Russia faces brunt of WannaCry ransomeware attacks, terms it cyber-terrorism

Russia has expressed outrage against a potent ransomware which has affected the country more than any other.

Often accused of perpetrating cross-border cyber-warfare, Russia is now the biggest victim of a ransomware attack which has affected 74 countries.

According to Russia-based cyber security firm Kaspersky Labs, Russia has faced the largest number of WannaCry ransomware attacks, ahead of Ukraine, India, and Taiwan. Industries most affected by the malware in Russia were the public sector, banks, railroad and mobile telephony, a fact now accepted by the Russian establishment.

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“Humanity is dealing here with cyberterrorism. It’s an alarming signal, and not just a signal but a direct threat to the normal functioning of society, and important life-support systems,” said Frants Klintsevich, the deputy chairman of the Russian Senate’s defence committee. His comments came not long after French President Emmanuel Macron's campaign team accused Russia of being involved in a slew of cyber-attacks on campaign websites.

Even the chief executive of the National Cyber Security Centre (NCSC) in the UK has warned that Russian cyber-attacks could threaten the United Kingdom’s democratic processes in the coming days.

"You will be aware of the coverage of events in the United States, Germany and elsewhere reminding us of the potential for hostile action against the UK political system," said Ciaran Martin in a letter to British MPs.

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“This is not just about the network security of political parties’ own systems. Attacks against our democratic processes go beyond this and can include attacks on parliament, constituency offices, think tanks and pressure groups and individuals’ email accounts,” he added.

Russia has constantly denied accusations of conducting cyber-attacks, notably on political campaigns run by liberal candidates like Hillary Clinton and Emmanuel Macron. As for the WannaCry ransomware, the Russians are now openly pointing their fingers at the United States. “I respect the honesty of the United States. They threaten us with a cyberattack, and a cyberattack follows. It’s logical,” says Mikhail Delyagin, the director of the Institute of Problems of Globalization. A member of the Council for Digital Economy has termed the ransomware attack as an act of war.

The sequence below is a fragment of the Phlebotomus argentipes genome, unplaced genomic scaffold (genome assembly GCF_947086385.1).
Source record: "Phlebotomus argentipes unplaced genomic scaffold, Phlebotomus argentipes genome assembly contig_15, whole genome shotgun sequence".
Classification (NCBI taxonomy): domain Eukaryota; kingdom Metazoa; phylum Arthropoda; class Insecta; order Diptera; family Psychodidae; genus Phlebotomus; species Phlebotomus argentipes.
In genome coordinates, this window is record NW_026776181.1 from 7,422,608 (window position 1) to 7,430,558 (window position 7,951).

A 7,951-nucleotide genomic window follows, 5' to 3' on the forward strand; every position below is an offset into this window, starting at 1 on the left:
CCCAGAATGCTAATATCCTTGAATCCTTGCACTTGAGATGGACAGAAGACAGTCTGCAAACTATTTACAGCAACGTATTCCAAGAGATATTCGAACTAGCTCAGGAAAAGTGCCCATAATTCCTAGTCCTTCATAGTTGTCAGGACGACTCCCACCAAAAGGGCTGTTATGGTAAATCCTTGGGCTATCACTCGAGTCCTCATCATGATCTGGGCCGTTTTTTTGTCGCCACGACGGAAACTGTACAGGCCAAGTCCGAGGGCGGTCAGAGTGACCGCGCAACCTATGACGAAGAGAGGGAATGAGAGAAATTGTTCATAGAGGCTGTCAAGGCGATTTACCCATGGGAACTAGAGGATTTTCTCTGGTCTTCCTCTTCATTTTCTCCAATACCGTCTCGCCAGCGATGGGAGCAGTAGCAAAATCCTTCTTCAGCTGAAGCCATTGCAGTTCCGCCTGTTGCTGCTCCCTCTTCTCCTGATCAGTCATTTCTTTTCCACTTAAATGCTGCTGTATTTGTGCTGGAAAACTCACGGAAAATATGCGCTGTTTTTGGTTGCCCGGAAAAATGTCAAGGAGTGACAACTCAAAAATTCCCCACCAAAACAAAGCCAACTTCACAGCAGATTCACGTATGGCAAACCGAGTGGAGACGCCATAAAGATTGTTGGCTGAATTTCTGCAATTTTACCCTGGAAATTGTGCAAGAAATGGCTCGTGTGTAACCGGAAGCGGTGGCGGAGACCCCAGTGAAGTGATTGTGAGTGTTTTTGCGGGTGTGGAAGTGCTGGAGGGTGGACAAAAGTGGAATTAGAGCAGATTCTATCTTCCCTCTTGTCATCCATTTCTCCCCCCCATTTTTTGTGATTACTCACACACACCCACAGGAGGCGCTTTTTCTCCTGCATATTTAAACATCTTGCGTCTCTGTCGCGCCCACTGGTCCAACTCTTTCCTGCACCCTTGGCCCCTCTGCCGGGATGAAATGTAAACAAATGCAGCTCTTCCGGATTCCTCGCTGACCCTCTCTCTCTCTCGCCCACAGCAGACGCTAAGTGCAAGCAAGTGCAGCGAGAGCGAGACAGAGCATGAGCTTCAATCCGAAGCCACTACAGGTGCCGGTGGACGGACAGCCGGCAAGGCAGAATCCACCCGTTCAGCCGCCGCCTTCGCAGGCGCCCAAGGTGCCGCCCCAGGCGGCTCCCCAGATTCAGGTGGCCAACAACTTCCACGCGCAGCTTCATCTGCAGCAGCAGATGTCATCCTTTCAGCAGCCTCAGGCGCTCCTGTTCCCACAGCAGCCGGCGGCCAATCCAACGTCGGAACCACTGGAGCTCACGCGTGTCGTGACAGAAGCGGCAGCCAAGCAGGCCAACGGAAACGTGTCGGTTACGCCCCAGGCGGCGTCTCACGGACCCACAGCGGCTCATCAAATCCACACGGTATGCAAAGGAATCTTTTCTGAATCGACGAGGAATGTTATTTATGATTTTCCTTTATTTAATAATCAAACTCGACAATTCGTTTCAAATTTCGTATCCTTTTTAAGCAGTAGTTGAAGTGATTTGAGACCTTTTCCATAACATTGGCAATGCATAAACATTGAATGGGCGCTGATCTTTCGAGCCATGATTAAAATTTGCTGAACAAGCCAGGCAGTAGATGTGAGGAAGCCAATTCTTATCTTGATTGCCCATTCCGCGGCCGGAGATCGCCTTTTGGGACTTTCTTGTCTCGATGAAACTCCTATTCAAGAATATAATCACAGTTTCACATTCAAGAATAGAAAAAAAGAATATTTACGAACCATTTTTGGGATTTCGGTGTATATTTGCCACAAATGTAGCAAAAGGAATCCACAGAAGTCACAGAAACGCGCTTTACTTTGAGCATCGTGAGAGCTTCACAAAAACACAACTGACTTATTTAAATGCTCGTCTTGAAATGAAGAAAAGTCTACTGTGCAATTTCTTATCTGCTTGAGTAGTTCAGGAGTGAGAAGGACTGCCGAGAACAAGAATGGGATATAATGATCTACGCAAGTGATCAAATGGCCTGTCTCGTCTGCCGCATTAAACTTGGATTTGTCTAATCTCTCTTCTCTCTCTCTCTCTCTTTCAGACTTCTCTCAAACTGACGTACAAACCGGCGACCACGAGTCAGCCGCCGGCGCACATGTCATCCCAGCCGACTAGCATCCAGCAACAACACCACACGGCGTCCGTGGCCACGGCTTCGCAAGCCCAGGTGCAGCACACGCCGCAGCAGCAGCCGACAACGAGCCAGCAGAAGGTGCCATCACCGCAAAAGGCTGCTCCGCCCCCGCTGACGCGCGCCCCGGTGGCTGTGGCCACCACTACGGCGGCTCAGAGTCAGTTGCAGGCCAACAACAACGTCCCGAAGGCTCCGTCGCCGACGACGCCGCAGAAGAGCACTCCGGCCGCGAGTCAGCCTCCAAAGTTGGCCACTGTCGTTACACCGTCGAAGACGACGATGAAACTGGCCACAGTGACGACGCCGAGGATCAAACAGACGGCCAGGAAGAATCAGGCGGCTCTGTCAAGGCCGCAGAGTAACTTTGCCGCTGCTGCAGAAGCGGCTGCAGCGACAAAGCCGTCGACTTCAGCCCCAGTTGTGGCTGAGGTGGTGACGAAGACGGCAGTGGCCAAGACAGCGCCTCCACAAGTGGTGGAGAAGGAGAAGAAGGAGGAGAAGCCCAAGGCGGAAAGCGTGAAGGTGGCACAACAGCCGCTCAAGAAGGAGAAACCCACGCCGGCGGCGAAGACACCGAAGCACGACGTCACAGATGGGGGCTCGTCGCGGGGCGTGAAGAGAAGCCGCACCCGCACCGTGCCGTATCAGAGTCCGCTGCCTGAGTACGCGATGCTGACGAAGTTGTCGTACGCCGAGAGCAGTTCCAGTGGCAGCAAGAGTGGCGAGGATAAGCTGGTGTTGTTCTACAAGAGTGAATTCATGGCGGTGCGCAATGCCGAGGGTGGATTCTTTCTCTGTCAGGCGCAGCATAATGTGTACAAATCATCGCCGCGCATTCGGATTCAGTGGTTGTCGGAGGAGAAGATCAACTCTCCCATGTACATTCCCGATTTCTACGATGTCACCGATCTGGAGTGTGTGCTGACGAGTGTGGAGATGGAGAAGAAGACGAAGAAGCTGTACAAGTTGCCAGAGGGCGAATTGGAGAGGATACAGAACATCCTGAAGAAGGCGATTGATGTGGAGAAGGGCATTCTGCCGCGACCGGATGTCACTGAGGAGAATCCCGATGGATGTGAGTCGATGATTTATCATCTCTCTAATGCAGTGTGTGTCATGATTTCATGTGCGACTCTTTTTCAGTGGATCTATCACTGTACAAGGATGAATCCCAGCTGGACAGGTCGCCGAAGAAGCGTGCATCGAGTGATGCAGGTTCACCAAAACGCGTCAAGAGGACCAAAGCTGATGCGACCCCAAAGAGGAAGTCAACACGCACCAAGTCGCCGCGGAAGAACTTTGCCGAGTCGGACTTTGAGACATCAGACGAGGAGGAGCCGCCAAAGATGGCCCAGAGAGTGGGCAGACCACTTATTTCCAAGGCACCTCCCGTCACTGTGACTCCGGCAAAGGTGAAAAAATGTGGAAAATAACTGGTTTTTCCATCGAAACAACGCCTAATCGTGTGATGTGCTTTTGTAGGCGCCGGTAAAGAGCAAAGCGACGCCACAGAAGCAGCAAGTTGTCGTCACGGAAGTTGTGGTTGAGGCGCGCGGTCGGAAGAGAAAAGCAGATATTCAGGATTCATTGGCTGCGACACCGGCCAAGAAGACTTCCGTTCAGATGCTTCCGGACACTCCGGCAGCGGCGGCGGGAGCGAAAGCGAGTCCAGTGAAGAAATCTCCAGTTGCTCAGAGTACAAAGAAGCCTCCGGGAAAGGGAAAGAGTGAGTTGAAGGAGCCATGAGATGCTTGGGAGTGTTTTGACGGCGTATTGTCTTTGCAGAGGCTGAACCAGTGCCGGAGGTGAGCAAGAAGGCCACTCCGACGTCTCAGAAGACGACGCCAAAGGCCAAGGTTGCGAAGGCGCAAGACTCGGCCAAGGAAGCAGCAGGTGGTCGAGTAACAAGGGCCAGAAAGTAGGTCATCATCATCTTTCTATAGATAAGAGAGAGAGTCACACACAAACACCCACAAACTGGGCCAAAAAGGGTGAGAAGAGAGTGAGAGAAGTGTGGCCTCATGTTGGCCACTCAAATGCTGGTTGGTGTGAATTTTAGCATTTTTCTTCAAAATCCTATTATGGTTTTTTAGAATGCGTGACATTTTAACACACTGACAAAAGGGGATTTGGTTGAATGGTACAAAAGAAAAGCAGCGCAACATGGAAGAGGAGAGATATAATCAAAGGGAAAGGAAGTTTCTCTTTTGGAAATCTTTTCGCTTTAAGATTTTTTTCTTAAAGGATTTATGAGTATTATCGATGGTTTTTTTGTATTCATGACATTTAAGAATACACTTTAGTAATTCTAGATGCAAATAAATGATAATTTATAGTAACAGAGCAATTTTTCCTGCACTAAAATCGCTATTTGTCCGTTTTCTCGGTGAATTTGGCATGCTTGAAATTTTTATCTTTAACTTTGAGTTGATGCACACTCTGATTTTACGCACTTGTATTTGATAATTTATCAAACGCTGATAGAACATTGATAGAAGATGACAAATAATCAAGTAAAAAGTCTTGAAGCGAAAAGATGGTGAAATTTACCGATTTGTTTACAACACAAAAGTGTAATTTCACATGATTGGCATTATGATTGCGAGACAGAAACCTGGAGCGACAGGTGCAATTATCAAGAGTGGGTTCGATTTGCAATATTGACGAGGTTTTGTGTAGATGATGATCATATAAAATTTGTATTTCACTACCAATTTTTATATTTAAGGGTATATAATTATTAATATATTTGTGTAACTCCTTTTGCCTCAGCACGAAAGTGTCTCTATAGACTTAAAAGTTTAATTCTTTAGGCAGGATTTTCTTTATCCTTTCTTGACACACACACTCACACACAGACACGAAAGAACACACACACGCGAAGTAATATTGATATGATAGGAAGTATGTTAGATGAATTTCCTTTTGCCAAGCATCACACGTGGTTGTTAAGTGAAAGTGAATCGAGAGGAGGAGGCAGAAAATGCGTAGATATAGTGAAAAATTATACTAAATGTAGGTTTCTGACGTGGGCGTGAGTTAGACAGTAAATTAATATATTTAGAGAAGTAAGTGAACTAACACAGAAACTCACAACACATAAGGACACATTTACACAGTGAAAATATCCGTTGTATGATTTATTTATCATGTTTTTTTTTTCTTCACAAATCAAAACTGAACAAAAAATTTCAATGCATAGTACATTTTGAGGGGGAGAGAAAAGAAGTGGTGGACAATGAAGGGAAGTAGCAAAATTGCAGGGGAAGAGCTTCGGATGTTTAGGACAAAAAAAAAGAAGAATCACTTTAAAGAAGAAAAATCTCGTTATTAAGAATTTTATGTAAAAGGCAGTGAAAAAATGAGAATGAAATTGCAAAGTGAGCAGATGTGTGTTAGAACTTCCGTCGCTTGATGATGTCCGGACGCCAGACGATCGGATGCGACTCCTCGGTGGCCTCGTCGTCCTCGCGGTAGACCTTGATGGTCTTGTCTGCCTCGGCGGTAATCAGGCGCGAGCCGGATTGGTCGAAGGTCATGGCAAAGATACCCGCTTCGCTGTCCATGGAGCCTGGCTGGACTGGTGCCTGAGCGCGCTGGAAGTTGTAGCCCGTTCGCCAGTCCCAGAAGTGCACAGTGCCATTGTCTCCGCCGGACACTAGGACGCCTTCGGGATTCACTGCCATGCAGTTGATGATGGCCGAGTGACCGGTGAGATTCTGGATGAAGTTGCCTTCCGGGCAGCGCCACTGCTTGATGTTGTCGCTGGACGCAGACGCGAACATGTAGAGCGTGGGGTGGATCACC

The reason why the Russians are accusing the United States is that the malware is said to being stolen from servers maintained by the United States' National Security Agency (NSA). The malware is most effective against computers running older or unsecured Windows operating systems like Windows XP. However, many Government servers in Russia have survived the ransomware because they run domestic operating systems instead of Windows.

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While Russians are terming the WannaCry ransomware as a scourge of humanity, they are yet to act on many domestic hacker groups who routinely conduct cyber-attacks on foreign nations and political parties. For example, a hacker group named Pawn Storm received special mention from Japanese cyber-security firm Trend Micro recently.

Trend Micro released a report named 'From Espionage to Cyber Propaganda: Pawn Storm's Activities over the Past Two Years', in which it alleged that Pawn Storm's principle focus is on geopolitics and to achieve that aim, the group attacks armed forces, the defence industry, news media, and politicians. At the same time, “the group attempted to influence public opinion, to influence elections, and sought contact with mainstream media with some success,” the report added.